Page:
The author of the bestselling book "The Plantagenets" picks up the story of the English crown where his last book left off. It describes how the longest-reigning British royal family tore itself apart and was replaced by the Tudors.
Earlier this week, a panel of federal judges ruled that residents of the District of Columbia do not have the right to a voting representative in Congress. Some Constitutional scholars argue that this was the Founding Fathers’ intent, but activists vow they’ll take their fight to the Supreme Court. Diane and her guests discuss the legal arguments on both sides and talk about where the issue goes from here.
- Miller Baker attorney specializing in political and Constitutional law
- Rep. Eleanor Holmes Norton (D-DC) (D-D.C.)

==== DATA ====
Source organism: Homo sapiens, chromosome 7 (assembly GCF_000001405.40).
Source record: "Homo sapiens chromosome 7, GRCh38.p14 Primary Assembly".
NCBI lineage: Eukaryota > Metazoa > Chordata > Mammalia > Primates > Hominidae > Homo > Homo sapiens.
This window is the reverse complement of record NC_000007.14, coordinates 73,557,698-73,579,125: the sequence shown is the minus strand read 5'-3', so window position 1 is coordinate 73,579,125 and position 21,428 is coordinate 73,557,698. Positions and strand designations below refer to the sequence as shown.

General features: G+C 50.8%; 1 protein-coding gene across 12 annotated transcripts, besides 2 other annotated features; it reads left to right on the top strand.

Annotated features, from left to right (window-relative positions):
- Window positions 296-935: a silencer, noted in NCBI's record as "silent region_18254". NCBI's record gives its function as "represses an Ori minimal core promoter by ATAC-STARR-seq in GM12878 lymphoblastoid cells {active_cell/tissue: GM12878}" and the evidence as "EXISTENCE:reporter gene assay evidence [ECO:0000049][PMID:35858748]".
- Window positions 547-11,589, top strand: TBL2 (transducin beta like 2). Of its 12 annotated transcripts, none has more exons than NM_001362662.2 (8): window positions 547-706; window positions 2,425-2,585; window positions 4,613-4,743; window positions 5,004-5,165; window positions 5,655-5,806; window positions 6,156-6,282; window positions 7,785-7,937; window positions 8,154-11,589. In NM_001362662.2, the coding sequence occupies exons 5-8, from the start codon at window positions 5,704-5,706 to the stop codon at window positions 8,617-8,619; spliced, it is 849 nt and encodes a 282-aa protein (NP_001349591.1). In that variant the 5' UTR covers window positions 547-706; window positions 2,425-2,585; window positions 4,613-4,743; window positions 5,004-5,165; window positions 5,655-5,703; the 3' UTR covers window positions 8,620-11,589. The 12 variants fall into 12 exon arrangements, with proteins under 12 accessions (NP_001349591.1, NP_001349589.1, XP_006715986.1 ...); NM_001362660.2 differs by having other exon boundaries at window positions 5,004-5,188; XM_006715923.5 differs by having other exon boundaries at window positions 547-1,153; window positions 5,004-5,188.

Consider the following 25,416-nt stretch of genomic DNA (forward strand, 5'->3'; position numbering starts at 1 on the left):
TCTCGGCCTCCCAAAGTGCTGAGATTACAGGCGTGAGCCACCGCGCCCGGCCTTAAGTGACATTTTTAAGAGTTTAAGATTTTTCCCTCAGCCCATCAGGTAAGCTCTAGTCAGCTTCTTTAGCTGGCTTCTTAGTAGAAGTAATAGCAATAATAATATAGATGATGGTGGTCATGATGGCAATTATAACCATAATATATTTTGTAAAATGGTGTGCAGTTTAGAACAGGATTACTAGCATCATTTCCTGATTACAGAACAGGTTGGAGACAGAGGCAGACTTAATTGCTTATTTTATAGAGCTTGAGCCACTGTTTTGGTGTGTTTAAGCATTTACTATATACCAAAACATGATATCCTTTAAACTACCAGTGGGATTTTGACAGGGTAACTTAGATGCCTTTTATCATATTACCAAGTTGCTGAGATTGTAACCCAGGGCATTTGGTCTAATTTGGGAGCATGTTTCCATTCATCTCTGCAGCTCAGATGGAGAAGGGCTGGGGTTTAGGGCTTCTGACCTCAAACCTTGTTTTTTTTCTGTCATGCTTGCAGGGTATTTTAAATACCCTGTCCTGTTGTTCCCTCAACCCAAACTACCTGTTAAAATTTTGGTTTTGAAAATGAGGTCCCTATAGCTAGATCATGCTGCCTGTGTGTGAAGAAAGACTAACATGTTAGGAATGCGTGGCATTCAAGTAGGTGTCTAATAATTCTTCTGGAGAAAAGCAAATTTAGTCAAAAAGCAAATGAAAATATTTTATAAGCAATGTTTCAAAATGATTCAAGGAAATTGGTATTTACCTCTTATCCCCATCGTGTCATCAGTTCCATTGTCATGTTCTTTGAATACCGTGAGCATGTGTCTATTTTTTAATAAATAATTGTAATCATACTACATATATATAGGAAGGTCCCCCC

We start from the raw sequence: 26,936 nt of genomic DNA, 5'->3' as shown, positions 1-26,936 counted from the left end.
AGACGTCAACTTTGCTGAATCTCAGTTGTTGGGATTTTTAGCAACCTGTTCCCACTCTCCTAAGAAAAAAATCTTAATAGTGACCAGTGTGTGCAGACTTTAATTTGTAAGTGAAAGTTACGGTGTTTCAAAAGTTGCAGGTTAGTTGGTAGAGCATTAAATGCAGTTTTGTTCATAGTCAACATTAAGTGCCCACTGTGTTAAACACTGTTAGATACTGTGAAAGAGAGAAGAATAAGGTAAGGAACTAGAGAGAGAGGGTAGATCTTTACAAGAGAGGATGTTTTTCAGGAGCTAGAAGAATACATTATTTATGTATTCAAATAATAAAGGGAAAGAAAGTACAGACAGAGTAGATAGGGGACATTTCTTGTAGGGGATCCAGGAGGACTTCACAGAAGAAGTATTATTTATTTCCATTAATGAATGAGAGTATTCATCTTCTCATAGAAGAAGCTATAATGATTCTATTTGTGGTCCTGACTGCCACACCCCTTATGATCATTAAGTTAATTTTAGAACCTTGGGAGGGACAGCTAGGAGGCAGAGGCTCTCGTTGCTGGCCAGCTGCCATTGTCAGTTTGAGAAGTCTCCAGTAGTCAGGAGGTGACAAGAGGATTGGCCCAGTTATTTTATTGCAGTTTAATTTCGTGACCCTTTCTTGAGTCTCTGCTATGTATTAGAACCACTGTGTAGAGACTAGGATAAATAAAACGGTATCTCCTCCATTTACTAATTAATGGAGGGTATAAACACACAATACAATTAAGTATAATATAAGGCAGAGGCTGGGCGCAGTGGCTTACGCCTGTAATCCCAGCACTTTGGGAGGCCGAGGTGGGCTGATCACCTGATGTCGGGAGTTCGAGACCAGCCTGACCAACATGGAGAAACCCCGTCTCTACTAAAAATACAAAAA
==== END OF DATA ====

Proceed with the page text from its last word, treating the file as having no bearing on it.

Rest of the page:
- Jamie Raskin professor of Constitutional law & the First Amendment at American University's Washington College of Law; public interest lawyer active on voting rights and electoral reform issues
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A new study says bike traffic deaths have spiked after years of decline. As cities adapt to growing numbers of cyclists, some say traffic laws should be more strictly enforced. A look at the debate over sharing the road with bikes.
For our October Readers’ Review: a novella that became an instant classic when it was written nearly two centuries ago. It is the ghostly tale of a lanky loner and a headless horseman. Some even call it the first American horror story. Join Diane and her guests for a discussion of “The Legend of Sleepy Hollow” by Washington Irving.
Campaign spending has reached new heights in some state judicial elections. Please join us to talk about the growing need to raise and spend money in judicial elections and how this spending may affect judicial integrity and public confidence.